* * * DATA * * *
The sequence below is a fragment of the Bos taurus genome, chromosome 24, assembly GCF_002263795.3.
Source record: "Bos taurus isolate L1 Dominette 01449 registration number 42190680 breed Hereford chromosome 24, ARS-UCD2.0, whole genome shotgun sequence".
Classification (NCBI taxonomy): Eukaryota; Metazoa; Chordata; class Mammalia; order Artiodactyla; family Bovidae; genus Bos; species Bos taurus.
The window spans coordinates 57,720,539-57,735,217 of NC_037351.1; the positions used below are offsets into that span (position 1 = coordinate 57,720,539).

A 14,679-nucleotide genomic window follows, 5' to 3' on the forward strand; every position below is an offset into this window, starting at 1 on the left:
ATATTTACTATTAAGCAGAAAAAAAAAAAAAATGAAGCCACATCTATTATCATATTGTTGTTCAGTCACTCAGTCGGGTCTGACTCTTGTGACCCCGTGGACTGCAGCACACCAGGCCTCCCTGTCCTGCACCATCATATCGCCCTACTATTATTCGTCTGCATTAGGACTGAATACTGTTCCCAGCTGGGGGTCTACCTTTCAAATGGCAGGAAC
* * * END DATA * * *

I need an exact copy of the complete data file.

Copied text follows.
The sequence below is a fragment of the Bos taurus genome, chromosome 24, assembly GCF_002263795.3.
Source record: "Bos taurus isolate L1 Dominette 01449 registration number 42190680 breed Hereford chromosome 24, ARS-UCD2.0, whole genome shotgun sequence".
Classification (NCBI taxonomy): Eukaryota; Metazoa; Chordata; class Mammalia; order Artiodactyla; family Bovidae; genus Bos; species Bos taurus.
The window spans coordinates 57,720,539-57,735,217 of NC_037351.1; the positions used below are offsets into that span (position 1 = coordinate 57,720,539).

A 14,679-nucleotide genomic window follows, 5' to 3' on the forward strand; every position below is an offset into this window, starting at 1 on the left:
ATATTTACTATTAAGCAGAAAAAAAAAAAAAATGAAGCCACATCTATTATCATATTGTTGTTCAGTCACTCAGTCGGGTCTGACTCTTGTGACCCCGTGGACTGCAGCACACCAGGCCTCCCTGTCCTGCACCATCATATCGCCCTACTATTATTCGTCTGCATTAGGACTGAATACTGTTCCCAGCTGGGGGTCTACCTTTCAAATGGCAGGAAC